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The Matt Shiflet Stables crew helped Breaking Bad and Clever Girl to World Grand Championships titles in the World’s Championship Horse Show held in Lexington, Kentucky. 

Can you say ... domination?

ASHEBORO — For more than 50 years, Shiflet Stables in Asheboro has produced a wealth of championship horses. This year was no different.


In fact, the number of titles the local stable came home with after the World’s Championship Horse Show was held in Lexington, Ky., in late August was the most of any stable that competed in the event, which has been held for 120 years and is considered the most prestigious Saddlebred show in the world.


Of the 23 horses Shiflet Stables — now known as Matt Shiflet Stables — entered, 13 horses combined for 19 world championships, and two — Breaking Bad and Clever Girl — won World Grand Championships, a title that only seven horses from around the globe can claim. Two of those seven are from Matt Shiflet Stables.


“It’s very unique to have that many horses win from the same barn,” said Whitney Shiflet, who along with husband Matt owns and operates Matt Shiflet Stables. “Of all the top barns at the world championships, title-wise, I don’t know anyone else this particular year topped us. The titles were won across all the divisions, a broad spectrum.”


Matt Shiflet had an incredible week as of the 14 horses he showed, 13 came home with titles. He placed third in the only classification he didn’t win.


Raising, training and breeding American Saddlebreds, Matt Shiflet Stables features three trainers. Matt Shiflet and Whitney Shiflet are trainers and Drew Taylor Bradford has been an assistant trainer there for six years. The Shiflets will keep up to 55 horses at their farm at one time, horses from all over the world. 


“They seek us out,” Shiflet said of clients wishing to have their horses trained at Matt Shiflet Stables. “We have clients in Florida, Kentucky, Georgia and had clients as far away as South Africa. They like our program and like our family. They travel here, we train them and they will come here to practice a couple of times a month. We will meet them at the show and compete.”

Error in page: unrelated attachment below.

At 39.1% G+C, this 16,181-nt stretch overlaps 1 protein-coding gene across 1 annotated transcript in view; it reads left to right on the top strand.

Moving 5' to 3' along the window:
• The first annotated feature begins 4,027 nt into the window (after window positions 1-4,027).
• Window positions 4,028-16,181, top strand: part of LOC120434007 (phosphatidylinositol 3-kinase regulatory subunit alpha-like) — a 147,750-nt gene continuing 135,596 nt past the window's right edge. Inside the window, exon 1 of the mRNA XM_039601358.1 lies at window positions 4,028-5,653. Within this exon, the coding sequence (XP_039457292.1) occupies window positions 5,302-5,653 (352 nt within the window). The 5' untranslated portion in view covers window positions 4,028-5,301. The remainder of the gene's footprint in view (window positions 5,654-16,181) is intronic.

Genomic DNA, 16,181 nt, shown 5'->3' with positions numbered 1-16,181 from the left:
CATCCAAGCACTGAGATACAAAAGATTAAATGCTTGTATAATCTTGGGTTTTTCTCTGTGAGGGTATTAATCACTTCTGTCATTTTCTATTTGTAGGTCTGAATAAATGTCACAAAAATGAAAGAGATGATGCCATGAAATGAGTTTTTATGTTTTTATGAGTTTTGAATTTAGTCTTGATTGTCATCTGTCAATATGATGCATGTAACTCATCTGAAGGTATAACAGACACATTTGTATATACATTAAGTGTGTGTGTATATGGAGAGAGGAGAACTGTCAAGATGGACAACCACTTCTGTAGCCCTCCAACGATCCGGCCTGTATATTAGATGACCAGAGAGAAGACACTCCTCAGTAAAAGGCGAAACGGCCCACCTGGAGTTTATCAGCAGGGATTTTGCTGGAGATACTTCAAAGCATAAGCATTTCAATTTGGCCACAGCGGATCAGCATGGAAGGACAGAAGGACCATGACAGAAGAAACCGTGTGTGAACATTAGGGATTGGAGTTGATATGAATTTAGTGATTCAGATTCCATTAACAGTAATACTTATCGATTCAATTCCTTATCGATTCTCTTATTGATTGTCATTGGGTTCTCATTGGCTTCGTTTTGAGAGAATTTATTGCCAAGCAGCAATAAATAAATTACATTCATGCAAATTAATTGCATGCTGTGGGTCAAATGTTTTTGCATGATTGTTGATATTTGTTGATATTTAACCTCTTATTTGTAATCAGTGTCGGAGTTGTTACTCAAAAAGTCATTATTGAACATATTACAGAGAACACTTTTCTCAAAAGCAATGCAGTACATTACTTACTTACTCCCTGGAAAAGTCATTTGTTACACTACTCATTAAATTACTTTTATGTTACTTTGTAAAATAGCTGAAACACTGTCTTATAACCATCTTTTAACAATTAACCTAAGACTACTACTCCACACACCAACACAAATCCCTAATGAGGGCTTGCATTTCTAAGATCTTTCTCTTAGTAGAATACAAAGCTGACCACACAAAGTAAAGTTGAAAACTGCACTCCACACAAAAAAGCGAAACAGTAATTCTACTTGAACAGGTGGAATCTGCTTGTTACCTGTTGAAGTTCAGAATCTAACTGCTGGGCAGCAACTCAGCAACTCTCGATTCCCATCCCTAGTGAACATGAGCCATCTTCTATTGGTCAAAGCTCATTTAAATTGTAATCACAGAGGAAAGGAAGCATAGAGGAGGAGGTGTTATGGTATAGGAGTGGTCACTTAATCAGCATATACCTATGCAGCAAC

Shiflet said the owner of Clever Girl doesn’t ride herself, but enjoys coming to shows.


“They enjoy the family aspect of it, the friendships,” Shiflet said.


Of course, when you show as many horses as the Shiflets do, especially at the World Championships, there are plenty of emotions.


“There are a lot of emotions involved, which makes it exciting for us,” Shiflet said. “We start showing in April and usually have one per month. We have one in April, May, June, July and then we have the World Championships in August. 


“We use those shows to prep the horses and prep the riders for the World Championships. There’s always a little bit of everything: Excitement, nerves, anticipation as it gets closer. There’s definitely pressure. When you have high-caliber top horses, you put pressure on yourself. Our customers are always wonderful and great sports. But there certainly is a level of pressure.”


There are numerous divisions and classifications in showing horses. For some divisions, horses must compete in a certain number of horse shows and classes to qualify. Some divisions are open.


“Each division has different criteria and weight on that criteria,” Shiflet said. “Athleticism, presence, beauty, speed. Breaking Bad is a lot about speed and maintaining form. Clever Girl is more about presence and athleticism.”


Clever Girl won the Open Fine Harness World Grand Championship as a four-year-old mare, an impressive accomplishment for a horse so young.


Breaking Bad won the Roadster to Bike World Grand Championship. That involves pulling a sulky with emphasis on speed while maintaining form.


“There are only seven world grand champions and two are in Asheboro North Carolina,” Shiflet said. “North Carolina is not considered a horse state. It’s a long ride home from Louisville and we were tired, but thinking about all the championships made it a quicker ride.”